John Henry Dryden

Here you will find the Poem Prologue To Sophonisba; Spoken at Oxford, 1680 of poet John Henry Dryden

Prologue To Sophonisba; Spoken at Oxford, 1680

Thespis, the first professor of our art, 
At country wakes, sung ballads from a cart. 
To prove this true, if Latin be no trespass, 
Dicitur et plaustris vexisse poemata Thespis. 
But Æschylus, says Horace in some page, 
Was the first mountebank that trod the stage: 
Yet Athens never knew your learned sport, 
Of tossing poets in a tennis-court. 
But 'tis the talent of our English nation, 
Still to be plotting some new reformation; 
And few years hence, if anarchy goes on, 
Jack Presbyter shall here erect his throne, 
Knock out a tub with preaching once a day, 
And every prayer be longer than a play. 
Then all your heathen wits shall go to pot, 
For disbelieving of a Popish Plot;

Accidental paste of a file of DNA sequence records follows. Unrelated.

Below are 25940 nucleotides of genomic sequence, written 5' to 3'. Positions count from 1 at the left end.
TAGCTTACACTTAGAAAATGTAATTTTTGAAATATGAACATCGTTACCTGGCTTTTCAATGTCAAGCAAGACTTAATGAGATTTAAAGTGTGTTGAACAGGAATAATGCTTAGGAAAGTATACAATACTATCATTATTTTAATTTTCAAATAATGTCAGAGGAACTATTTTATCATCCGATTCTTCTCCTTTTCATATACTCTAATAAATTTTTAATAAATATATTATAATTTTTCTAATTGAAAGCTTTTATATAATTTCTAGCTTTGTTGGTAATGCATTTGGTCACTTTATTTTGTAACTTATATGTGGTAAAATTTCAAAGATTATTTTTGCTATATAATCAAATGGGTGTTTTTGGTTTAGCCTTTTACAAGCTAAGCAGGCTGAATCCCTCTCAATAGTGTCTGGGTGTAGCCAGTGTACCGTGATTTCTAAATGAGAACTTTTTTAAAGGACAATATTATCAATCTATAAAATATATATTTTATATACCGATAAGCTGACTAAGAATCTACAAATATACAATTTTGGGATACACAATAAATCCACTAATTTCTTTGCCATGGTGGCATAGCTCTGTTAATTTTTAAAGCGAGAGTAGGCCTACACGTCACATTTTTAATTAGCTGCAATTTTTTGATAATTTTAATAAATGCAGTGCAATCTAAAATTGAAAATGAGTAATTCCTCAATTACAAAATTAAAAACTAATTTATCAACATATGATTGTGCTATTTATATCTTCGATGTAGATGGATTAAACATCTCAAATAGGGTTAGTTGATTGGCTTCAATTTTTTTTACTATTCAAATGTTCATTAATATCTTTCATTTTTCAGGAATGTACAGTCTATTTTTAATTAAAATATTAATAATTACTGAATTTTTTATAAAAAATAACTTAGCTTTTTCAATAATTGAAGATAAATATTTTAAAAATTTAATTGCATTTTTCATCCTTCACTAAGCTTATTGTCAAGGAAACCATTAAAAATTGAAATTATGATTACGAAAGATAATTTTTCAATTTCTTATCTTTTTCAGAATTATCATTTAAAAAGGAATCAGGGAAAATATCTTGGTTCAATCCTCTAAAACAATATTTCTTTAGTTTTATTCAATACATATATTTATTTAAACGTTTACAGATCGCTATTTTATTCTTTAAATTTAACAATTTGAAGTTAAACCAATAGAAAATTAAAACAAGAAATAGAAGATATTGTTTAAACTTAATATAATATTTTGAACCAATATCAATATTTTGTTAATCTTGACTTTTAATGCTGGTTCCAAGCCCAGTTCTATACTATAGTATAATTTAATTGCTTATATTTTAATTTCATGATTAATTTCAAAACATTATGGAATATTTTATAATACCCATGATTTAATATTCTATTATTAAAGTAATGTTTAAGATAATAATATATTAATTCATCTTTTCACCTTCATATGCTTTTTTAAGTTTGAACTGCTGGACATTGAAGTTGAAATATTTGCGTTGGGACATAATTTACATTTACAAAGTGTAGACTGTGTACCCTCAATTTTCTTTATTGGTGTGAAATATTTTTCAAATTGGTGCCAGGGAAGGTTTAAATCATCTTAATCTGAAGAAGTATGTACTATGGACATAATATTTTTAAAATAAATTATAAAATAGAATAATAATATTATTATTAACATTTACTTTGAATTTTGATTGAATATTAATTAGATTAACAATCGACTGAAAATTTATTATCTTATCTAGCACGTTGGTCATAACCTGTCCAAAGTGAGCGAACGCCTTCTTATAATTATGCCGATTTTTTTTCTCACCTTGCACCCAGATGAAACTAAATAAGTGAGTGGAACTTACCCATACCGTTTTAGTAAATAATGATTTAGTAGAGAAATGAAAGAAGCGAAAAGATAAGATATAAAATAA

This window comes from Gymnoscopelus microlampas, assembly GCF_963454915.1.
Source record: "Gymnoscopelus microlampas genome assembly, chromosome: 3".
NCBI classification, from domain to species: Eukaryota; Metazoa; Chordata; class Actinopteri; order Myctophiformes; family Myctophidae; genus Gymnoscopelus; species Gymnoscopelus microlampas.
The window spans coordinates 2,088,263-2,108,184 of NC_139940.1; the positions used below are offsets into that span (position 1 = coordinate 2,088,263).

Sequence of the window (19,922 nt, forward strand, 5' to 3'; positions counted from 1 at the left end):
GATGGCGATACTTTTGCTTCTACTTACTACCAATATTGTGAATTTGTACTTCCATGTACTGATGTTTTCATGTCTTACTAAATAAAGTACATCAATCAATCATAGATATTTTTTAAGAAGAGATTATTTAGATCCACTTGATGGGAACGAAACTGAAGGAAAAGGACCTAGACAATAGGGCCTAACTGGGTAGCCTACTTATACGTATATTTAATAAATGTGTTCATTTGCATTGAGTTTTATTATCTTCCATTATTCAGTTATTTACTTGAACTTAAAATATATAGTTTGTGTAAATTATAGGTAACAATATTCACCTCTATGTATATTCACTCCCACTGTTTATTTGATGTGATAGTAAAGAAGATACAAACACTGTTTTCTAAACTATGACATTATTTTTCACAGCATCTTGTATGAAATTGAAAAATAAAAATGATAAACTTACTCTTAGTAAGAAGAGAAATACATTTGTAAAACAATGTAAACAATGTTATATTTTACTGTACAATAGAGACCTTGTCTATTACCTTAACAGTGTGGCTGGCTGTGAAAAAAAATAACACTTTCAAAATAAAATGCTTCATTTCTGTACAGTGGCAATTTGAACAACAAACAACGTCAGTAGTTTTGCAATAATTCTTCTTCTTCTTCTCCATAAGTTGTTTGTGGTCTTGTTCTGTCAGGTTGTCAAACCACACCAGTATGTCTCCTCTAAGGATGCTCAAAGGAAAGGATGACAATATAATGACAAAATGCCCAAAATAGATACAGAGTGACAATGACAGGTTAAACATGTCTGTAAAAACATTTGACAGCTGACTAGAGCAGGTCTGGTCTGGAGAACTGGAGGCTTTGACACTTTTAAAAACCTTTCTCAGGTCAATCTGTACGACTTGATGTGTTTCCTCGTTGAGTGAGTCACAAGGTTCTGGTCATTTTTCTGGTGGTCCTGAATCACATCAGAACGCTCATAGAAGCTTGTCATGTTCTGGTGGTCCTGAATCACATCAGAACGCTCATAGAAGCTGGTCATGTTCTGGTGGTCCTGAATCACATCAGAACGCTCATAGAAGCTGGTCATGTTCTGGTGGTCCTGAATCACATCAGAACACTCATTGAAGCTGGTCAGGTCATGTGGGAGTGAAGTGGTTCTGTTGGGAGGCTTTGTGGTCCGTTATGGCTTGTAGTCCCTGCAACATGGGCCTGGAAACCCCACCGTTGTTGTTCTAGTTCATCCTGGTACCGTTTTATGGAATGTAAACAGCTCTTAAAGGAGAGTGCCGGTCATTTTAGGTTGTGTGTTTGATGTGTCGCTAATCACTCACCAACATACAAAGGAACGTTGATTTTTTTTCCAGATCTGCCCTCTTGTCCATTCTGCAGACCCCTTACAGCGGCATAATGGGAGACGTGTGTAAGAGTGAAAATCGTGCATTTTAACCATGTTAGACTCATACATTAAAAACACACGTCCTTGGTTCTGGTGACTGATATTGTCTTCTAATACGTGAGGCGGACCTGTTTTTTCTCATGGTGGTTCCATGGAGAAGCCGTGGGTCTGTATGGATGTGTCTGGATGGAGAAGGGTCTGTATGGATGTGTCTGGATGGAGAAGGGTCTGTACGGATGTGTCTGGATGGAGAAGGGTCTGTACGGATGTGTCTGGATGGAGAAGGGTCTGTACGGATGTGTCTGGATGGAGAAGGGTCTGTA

Nor should we scape the sentence, to depart, 
Even in our first original, a cart; 
Your poets shall be used like infidels, 
And worst, the author of the Oxford bells; 
No zealous brother there would want a stone, 
To maul us cardinals, and pelt Pope Joan. 
Religion, learning, wit, would be supprest, 
Rags of the whore, and trappings of the beast; 
Scot, Suarez, Tom of Aquin, must go down, 
As chief supporters of the triple crown; 
And Aristotle's for destruction ripe; 
Some say, he called the soul an organ-pipe, 
Which, by some little help of derivation, 
Shall then be proved a pipe of inspiration.